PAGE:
The trend toward greater functionality at the chip- or package-level will continue for the foreseeable future. A quick look in any industry publication will show a number of companies evaluating or using 3D-IC or interposer technologies to increase integration, which translates into higher pin counts and high-performance interfaces. Failure to properly plan and account for the PCB during chip floor-planning will result in a needlessly complex system that comes up short against performance and cost targets.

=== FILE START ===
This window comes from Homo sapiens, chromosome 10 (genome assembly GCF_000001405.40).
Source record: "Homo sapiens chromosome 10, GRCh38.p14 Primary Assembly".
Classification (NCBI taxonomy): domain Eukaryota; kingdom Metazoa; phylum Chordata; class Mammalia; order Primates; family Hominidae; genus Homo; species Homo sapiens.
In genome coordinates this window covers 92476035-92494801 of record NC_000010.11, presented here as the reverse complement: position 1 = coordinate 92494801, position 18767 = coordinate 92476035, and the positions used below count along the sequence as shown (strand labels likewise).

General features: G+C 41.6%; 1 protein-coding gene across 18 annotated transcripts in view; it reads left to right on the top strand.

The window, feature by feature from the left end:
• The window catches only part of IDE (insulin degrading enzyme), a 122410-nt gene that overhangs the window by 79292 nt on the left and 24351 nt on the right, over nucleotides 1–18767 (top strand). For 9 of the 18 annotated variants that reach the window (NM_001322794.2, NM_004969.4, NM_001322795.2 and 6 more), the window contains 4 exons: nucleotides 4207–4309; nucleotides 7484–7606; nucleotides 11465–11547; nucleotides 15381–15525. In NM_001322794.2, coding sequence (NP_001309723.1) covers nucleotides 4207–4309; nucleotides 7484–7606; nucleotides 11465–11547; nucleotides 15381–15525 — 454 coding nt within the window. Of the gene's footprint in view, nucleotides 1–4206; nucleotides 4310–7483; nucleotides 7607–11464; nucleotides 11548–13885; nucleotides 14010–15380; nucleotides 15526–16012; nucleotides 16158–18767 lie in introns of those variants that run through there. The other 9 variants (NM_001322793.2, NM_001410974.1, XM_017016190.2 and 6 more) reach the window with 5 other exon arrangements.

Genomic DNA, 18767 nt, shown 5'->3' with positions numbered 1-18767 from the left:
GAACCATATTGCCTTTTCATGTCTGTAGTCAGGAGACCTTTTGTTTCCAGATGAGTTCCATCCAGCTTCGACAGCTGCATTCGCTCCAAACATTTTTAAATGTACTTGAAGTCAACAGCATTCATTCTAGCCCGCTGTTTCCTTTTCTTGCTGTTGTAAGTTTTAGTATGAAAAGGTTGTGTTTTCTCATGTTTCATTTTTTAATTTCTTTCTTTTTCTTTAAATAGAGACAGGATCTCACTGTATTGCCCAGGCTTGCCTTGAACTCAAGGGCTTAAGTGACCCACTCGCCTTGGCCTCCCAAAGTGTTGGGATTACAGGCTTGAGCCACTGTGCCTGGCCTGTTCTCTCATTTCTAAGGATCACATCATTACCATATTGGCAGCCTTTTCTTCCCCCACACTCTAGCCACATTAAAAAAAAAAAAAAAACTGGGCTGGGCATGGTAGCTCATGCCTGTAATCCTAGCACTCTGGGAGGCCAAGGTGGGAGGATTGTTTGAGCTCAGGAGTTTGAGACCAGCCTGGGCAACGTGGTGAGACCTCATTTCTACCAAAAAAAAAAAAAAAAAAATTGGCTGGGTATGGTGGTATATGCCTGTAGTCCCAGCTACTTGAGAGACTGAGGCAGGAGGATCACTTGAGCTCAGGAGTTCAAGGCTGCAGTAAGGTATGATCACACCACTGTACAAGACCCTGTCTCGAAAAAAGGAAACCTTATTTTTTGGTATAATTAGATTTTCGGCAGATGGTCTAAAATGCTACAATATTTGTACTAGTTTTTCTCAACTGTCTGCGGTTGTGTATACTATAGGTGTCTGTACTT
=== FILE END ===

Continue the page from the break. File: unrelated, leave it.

Multi-fabric planning that unifies chip, package and PCB to facilitate bottom-up planning is a more efficient path to product realization. It supports critical decision-making on issues that impact performance, complexity, and cost at a point in the design process when it’s the most practical and economical to affect change.